One-Block Feast: Fall Gardening Guide

Check out this fall gardening guide brought to you by the staff of Sunset Magazine, creators of The One-Block Feast and One-Block Diet.



The One-Block Feast
β€œThe One-Block Feast” by Margo True and the staff of Sunset Magazine is for readers nationwide who believe that dinner starts with earth, the sea, and a few animals. Take local eating to the next level with this cooking and gardening guide, complete with DIY food projects.
Cover Courtesy Ten Speed Press
Butternut Squash
Like all winter squashes, butternuts have a hard rind and a firm, dryish flesh.
Photo By Thomas J. Story (c) 2011
Fall Garden Plan
Sunset Magazine's fall garden plan includes the following: 6. parsley, 7. chives, 8. rosemary, 9. radicchio, 10. tomatoes, 11. cippolini onions, 12. swiss chard, 13. sage, 14. thyme, 15. oregano, 16. butternut squash, 17. lemon tree.
Illustration Courtesy Ten Speed Press
Fall Garden Illustration
Check out Sunset Magazine's fall garden plan and how their efforts to eat only what they grow takes local eating to the next level.
Illustration Courtesy Ten Speed Press
Faro Quinoa
Quinoa is ready to harvest in September or so, when it looks dry, starts to flop over, and the seeds barely dent when you push into them with your fingernail.
Photo By Thomas J. Story (c) 2011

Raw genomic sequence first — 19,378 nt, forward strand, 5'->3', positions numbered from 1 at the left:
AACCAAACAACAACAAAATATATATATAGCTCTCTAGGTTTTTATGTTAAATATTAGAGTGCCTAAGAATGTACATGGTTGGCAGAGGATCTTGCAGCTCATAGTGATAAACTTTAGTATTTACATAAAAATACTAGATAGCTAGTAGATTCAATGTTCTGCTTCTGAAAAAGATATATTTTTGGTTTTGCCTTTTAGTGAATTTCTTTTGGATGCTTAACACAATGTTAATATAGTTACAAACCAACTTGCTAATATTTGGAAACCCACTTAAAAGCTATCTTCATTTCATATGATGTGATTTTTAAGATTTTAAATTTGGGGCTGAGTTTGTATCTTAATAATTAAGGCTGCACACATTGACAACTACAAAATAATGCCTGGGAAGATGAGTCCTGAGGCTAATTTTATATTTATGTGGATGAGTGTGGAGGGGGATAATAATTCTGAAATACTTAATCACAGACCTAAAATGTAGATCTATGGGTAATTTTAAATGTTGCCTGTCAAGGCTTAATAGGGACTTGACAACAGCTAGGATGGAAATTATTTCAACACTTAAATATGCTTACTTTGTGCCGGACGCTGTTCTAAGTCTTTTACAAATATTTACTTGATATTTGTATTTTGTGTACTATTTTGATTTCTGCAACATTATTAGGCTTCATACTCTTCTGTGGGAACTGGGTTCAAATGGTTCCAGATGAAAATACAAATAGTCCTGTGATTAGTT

Fennel
Cooks prefer this annual fennel (Foeniculum vulgare azoricum) over the perennial common fennel (F. vulgare) for its larger, thicker leafstalk bases.
Photo By Thomas J. Story (c) 2011
Peppers
The best site for peppers is in full sun with fertile, well-drained soil.
Photo By Thomas J. Story (c) 2011
Millet
Grown mostly for its edible seed, quinoa has an unusually high protein content β€” 16 to 23 percent β€” and contains all eight essential amino acids.
Photo By Thomas J. Story (c) 2011
Seperated Quinoa
Remove the seeds from the stems.
Photo By Thomas J. Story (c) 2011
Kernals of Quinoa
Winnowing is the fun part of harvesting quinoa. Rub the quinoa seeds in your hands in front of a fan to remove the seeds from the rest of the particulate matter.
Photo By Thomas J. Story (c) 2011
Sage
Common sage is a kitchen garden essential.
Photo By Thomas J. Story (c) 2011
Red Cabbage
These stunning purple leaves are sharp and spicy.
Photo By Thomas J. Story (c) 2011
Radish
Grow this form of beet (Swiss chard) for its leaves and stalks rather than its roots.
Photo By Thomas J. Story (c) 2011











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